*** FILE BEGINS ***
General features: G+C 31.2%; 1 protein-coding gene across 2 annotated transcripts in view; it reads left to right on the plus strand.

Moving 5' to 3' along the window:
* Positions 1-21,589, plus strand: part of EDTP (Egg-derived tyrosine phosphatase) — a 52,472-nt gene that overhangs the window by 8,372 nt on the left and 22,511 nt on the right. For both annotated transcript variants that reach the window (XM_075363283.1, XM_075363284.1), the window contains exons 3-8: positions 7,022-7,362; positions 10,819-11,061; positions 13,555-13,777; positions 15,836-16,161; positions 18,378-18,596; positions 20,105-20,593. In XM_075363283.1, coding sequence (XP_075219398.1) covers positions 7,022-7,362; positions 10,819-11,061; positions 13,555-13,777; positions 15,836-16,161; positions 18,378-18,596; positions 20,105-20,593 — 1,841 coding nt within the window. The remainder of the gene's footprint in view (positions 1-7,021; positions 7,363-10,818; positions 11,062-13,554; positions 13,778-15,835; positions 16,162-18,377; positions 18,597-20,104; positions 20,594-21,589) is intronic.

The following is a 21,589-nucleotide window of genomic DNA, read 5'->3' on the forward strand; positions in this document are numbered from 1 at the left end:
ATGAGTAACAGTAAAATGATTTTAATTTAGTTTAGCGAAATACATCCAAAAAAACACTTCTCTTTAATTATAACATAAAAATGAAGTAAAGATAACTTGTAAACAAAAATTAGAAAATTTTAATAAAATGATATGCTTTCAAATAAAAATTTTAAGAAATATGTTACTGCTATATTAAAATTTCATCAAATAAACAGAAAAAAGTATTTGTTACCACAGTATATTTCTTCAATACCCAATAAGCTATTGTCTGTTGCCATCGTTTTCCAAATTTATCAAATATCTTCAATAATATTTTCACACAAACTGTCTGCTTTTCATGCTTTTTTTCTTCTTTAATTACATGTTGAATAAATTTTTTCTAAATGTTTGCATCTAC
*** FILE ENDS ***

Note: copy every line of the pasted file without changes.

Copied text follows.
General features: G+C 31.2%; 1 protein-coding gene across 2 annotated transcripts in view; it reads left to right on the plus strand.

Moving 5' to 3' along the window:
* Positions 1-21,589, plus strand: part of EDTP (Egg-derived tyrosine phosphatase) — a 52,472-nt gene that overhangs the window by 8,372 nt on the left and 22,511 nt on the right. For both annotated transcript variants that reach the window (XM_075363283.1, XM_075363284.1), the window contains exons 3-8: positions 7,022-7,362; positions 10,819-11,061; positions 13,555-13,777; positions 15,836-16,161; positions 18,378-18,596; positions 20,105-20,593. In XM_075363283.1, coding sequence (XP_075219398.1) covers positions 7,022-7,362; positions 10,819-11,061; positions 13,555-13,777; positions 15,836-16,161; positions 18,378-18,596; positions 20,105-20,593 — 1,841 coding nt within the window. The remainder of the gene's footprint in view (positions 1-7,021; positions 7,363-10,818; positions 11,062-13,554; positions 13,778-15,835; positions 16,162-18,377; positions 18,597-20,104; positions 20,594-21,589) is intronic.

The following is a 21,589-nucleotide window of genomic DNA, read 5'->3' on the forward strand; positions in this document are numbered from 1 at the left end:
ATGAGTAACAGTAAAATGATTTTAATTTAGTTTAGCGAAATACATCCAAAAAAACACTTCTCTTTAATTATAACATAAAAATGAAGTAAAGATAACTTGTAAACAAAAATTAGAAAATTTTAATAAAATGATATGCTTTCAAATAAAAATTTTAAGAAATATGTTACTGCTATATTAAAATTTCATCAAATAAACAGAAAAAAGTATTTGTTACCACAGTATATTTCTTCAATACCCAATAAGCTATTGTCTGTTGCCATCGTTTTCCAAATTTATCAAATATCTTCAATAATATTTTCACACAAACTGTCTGCTTTTCATGCTTTTTTTCTTCTTTAATTACATGTTGAATAAATTTTTTCTAAATGTTTGCATCTAC